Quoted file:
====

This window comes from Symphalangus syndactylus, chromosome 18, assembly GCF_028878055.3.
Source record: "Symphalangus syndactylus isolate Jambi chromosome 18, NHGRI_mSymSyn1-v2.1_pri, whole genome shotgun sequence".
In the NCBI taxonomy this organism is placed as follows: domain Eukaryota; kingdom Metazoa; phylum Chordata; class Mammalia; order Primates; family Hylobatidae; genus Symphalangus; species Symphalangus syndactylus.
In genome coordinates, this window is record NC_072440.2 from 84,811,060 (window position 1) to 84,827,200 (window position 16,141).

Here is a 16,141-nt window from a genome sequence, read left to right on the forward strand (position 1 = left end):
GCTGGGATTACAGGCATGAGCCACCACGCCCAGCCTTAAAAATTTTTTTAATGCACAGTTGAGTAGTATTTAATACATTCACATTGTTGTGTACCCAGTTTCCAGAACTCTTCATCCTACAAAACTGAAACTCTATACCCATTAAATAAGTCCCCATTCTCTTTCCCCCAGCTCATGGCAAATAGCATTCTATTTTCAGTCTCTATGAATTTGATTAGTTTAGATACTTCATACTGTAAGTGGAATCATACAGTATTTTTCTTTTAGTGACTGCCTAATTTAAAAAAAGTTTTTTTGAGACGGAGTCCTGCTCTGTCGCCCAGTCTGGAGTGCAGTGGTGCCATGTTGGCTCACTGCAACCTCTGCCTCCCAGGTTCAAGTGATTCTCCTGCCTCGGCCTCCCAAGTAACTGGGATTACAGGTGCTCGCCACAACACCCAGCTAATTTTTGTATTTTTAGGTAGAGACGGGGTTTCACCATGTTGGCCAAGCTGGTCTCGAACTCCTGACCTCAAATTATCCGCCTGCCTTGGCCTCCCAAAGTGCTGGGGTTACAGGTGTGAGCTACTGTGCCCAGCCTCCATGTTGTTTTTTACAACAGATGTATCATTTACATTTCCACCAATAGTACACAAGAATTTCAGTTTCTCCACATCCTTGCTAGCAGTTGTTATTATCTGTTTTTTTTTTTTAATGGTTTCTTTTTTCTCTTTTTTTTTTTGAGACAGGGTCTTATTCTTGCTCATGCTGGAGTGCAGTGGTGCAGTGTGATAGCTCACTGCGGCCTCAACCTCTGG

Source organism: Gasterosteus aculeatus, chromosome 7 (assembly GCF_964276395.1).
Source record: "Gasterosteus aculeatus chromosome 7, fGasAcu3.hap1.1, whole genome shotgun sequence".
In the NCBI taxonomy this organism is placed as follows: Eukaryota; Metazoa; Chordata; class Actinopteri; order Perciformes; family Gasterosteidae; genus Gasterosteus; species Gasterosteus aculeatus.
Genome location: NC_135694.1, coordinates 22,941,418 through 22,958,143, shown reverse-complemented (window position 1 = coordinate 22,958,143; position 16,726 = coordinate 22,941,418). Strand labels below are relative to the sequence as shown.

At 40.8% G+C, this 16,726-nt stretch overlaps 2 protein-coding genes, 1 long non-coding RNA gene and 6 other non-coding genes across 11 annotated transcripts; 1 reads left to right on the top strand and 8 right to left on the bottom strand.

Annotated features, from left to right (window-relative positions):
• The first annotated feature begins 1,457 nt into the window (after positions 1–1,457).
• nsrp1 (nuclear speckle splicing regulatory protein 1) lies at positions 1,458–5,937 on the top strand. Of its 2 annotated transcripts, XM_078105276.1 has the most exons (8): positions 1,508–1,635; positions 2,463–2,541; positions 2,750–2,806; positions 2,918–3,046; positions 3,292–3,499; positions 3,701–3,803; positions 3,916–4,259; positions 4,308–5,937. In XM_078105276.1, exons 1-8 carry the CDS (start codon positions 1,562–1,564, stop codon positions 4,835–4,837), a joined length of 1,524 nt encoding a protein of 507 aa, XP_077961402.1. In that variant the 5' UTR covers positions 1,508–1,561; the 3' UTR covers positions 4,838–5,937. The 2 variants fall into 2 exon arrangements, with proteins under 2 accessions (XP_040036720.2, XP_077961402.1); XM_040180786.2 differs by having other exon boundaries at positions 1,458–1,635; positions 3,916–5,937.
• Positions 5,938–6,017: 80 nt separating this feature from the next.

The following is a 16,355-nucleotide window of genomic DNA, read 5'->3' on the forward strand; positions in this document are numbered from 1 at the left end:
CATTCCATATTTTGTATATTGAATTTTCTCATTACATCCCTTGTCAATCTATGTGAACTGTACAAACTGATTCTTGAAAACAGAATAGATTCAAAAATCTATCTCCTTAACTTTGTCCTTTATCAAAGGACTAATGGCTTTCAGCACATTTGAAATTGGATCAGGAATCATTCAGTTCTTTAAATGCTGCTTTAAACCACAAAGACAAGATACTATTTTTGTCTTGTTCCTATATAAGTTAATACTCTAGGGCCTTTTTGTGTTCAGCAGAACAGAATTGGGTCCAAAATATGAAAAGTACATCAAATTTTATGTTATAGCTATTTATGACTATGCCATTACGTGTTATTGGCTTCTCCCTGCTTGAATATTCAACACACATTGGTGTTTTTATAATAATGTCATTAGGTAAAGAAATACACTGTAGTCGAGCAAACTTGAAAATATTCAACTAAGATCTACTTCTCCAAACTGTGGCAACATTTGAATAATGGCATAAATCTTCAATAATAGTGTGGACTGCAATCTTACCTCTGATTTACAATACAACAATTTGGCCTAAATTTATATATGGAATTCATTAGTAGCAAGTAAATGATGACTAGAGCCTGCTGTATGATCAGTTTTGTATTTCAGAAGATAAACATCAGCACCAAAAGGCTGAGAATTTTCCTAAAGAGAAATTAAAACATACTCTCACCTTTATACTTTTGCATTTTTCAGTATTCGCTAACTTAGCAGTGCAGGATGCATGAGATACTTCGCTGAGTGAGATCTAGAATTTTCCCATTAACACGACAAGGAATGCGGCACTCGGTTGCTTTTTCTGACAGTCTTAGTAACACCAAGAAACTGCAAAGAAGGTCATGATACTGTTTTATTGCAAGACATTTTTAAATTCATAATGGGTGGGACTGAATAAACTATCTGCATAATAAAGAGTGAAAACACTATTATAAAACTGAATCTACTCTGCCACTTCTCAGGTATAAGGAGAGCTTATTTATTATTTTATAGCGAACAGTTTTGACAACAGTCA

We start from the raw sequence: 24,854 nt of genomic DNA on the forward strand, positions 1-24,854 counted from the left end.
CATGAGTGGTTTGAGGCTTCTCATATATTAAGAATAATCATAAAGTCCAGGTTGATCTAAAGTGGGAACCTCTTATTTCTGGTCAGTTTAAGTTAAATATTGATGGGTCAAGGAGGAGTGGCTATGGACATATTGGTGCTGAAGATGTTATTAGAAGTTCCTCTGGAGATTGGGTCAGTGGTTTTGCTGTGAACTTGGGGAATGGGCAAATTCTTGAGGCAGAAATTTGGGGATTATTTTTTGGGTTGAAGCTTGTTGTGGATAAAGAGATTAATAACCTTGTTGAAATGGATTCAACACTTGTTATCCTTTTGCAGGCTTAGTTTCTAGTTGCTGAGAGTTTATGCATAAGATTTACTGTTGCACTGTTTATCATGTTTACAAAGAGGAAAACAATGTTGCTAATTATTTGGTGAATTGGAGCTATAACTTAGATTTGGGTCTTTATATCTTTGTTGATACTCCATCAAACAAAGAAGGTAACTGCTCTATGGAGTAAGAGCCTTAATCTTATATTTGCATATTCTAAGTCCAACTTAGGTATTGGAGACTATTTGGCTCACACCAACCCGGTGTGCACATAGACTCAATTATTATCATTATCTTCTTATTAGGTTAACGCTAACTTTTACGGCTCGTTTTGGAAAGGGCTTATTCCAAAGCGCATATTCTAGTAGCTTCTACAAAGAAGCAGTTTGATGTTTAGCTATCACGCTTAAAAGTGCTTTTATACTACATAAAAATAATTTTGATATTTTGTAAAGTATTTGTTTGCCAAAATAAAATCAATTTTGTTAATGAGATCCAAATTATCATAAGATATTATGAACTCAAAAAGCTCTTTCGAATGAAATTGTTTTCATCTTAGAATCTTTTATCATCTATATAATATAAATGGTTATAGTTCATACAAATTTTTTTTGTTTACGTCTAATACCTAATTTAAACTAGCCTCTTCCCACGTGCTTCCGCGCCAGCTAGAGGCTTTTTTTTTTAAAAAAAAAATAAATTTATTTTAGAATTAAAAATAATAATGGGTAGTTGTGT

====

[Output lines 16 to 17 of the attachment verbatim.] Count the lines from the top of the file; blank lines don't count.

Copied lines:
The following is a 16,355-nucleotide window of genomic DNA, read 5'->3' on the forward strand; positions in this document are numbered from 1 at the left end:
CATTCCATATTTTGTATATTGAATTTTCTCATTACATCCCTTGTCAATCTATGTGAACTGTACAAACTGATTCTTGAAAACAGAATAGATTCAAAAATCTATCTCCTTAACTTTGTCCTTTATCAAAGGACTAATGGCTTTCAGCACATTTGAAATTGGATCAGGAATCATTCAGTTCTTTAAATGCTGCTTTAAACCACAAAGACAAGATACTATTTTTGTCTTGTTCCTATATAAGTTAATACTCTAGGGCCTTTTTGTGTTCAGCAGAACAGAATTGGGTCCAAAATATGAAAAGTACATCAAATTTTATGTTATAGCTATTTATGACTATGCCATTACGTGTTATTGGCTTCTCCCTGCTTGAATATTCAACACACATTGGTGTTTTTATAATAATGTCATTAGGTAAAGAAATACACTGTAGTCGAGCAAACTTGAAAATATTCAACTAAGATCTACTTCTCCAAACTGTGGCAACATTTGAATAATGGCATAAATCTTCAATAATAGTGTGGACTGCAATCTTACCTCTGATTTACAATACAACAATTTGGCCTAAATTTATATATGGAATTCATTAGTAGCAAGTAAATGATGACTAGAGCCTGCTGTATGATCAGTTTTGTATTTCAGAAGATAAACATCAGCACCAAAAGGCTGAGAATTTTCCTAAAGAGAAATTAAAACATACTCTCACCTTTATACTTTTGCATTTTTCAGTATTCGCTAACTTAGCAGTGCAGGATGCATGAGATACTTCGCTGAGTGAGATCTAGAATTTTCCCATTAACACGACAAGGAATGCGGCACTCGGTTGCTTTTTCTGACAGTCTTAGTAACACCAAGAAACTGCAAAGAAGGTCATGATACTGTTTTATTGCAAGACATTTTTAAATTCATAATGGGTGGGACTGAATAAACTATCTGCATAATAAAGAGTGAAAACACTATTATAAAACTGAATCTACTCTGCCACTTCTCAGGTATAAGGAGAGCTTATTTATTATTTTATAGCGAACAGTTTTGACAACAGTCA